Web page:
By DEVIN HEILMAN
COEUR d'ALENE — A giant slice of New York pizza, dripping with cheese.
Saucy Texas barbecue that you can smell before you walk into the restaurant.
Indulgent ice cream filled with tart-yet-sweet Idaho huckleberries, hitting the spot on a hot summer day.
Food is remembered by more than just taste buds, and the way people experience it has a huge impact on how they view a destination.
"If you think about all the places you've traveled to, you think about the beautiful scenes you’ve experienced or the great music or perhaps a great art exhibit," said Rebecca Mackenzie, president of the Culinary Tourism Alliance. "Sure those stick out, but can you remember all the times you had a great meal with people you love, or you met somebody really interesting at a farmers market or a festival or event, or you had that incredible glass of wine as part of that scenic view?
"The reality is, when you eat and drink and have a taste education experience, it touches on all five of the senses," she said. "It has much more likelihood to leave a lasting impression with you that then makes you one of the greatest ambassadors of the destination you’ve just visited."
Mackenzie discussed the importance of culinary experiences during her "Developing Your Taste of Place Menu" presentation as a part of the Idaho Conference on Recreation and Tourism. She spoke to a full room at the Best Western Plus Coeur d'Alene Inn on Wednesday, sharing tips on how travel and hospitality leaders can enhance their food tourism practices.
"Food tourists crave intensive and immersive experiences and an opportunity to take something away,” she said.
Having a strong online presence, atmosphere in a store or restaurant, attitudes of staff members and even the signage of an establishment all contribute to the food tourism experience, she said. Some of the strongest markets for food tourism are Millennials, Generation Z and craft beer drinkers, but businesses need to remember to stay connected to locals and those who visit destinations in the shoulder seasons.
She explained that food tourism goes beyond a dining experience. She said the United Nations World Tourism Organization defines it as "anywhere where a visitor to a destination can experience and/or taste food and drink that represents what comes from your 'terroir' — how it’s grown in your soil and your climate, how it’s celebrated at the table through the culture, how it’s celebrated in the kitchen through the culinary techniques."
"It is not just a tourism activity. It is an economic development activity,” she said. "It is about the connection between agriculture, tourism, hospitality, culture, brewing, etc. to bring all of those elements together to not only attract visitors to your destination, but to have the impact of their visit be more, have them linger longer and spend more money. And also increase pride of place by your locals as well as those who visit you."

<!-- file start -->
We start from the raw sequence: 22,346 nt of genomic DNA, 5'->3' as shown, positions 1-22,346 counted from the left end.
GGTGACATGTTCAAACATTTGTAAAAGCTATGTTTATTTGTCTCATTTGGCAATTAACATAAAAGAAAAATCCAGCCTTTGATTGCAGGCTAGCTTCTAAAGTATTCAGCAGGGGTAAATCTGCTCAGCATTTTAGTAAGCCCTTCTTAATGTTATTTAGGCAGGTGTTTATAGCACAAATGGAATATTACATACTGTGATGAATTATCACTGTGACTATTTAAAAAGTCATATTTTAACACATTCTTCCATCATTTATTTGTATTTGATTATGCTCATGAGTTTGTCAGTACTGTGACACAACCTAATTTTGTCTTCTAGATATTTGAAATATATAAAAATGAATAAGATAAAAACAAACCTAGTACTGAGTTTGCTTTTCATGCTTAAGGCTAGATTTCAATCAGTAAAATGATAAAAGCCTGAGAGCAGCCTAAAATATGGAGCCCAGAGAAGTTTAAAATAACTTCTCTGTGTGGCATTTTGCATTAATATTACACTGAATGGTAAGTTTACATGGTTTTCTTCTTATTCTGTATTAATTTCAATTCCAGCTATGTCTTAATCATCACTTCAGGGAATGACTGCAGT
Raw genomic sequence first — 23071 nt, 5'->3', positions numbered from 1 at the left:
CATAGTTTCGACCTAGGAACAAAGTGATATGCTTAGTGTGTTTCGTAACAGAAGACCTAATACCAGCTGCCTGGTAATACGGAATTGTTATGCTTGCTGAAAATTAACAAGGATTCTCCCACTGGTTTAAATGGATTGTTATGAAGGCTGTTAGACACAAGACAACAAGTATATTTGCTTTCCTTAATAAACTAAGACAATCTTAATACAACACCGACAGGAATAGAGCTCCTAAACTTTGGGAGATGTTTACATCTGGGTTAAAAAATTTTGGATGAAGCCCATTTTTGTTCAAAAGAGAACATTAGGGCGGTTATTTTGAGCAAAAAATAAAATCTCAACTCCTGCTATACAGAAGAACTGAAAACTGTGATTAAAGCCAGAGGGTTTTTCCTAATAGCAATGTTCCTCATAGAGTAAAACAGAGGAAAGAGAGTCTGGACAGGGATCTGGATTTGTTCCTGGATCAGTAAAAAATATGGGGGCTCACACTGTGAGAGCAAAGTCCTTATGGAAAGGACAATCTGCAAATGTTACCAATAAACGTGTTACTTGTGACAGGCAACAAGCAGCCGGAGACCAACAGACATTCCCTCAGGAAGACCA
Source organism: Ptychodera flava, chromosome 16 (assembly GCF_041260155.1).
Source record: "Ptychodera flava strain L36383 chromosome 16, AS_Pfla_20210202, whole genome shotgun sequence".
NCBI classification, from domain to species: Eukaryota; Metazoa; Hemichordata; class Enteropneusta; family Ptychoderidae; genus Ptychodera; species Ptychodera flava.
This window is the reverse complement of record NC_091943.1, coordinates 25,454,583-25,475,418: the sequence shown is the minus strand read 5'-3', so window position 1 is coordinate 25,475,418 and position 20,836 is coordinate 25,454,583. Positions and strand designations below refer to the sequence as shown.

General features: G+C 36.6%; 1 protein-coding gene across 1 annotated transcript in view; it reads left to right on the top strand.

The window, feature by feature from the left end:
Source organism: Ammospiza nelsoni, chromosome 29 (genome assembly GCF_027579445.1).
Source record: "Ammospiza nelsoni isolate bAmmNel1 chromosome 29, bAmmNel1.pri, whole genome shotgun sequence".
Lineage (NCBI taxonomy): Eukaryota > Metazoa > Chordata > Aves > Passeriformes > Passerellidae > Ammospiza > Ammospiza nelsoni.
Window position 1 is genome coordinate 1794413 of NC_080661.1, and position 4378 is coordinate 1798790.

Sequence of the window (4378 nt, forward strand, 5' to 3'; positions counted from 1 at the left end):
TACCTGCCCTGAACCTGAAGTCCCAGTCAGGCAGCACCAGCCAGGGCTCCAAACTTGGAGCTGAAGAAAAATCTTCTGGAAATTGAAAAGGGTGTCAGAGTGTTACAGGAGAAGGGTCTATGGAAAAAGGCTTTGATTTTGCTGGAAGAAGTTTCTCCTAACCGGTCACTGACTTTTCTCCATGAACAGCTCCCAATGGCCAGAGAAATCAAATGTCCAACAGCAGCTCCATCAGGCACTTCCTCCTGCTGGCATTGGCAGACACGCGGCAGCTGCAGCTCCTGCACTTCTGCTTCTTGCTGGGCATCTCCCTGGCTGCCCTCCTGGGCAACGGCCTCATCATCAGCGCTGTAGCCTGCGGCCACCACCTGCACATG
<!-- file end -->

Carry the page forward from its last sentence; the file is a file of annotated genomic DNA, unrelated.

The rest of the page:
Food tourism encompasses a large variety of operators, from farmers to chefs to those selling produce at farmers markets.
"Farmers markets are the best way to immerse yourself in a destination. It’s the best way to meet the people, meet the characters,” Mackenzie said. "If farms are selling at farm markets, not only are they diversifying their revenue stream, they are by virtue helping to support the tourism industry because farmers markets really can be included in and are a valuable part of food tourism."
The Culinary Tourism Alliance that Mackenzie leads is a Canada-based, not-for-profit association that develops food tourism strategies, implementation plans, product development, education and training around the world.
"Culinary tourism is something we're focusing on at the state level — beers and wines and ciders, food sources and restaurants are doing that," said Laurie McConnell, senior tourism communications specialist with Idaho Tourism, which presents the annual conference. "We're hoping this will give our destinations an idea of how they can integrate culinary tourism into their endeavors and into their product."
For information about food tourism and the work of Mackenzie and her Culinary Alliance team, visit www.growfoodtourism.com.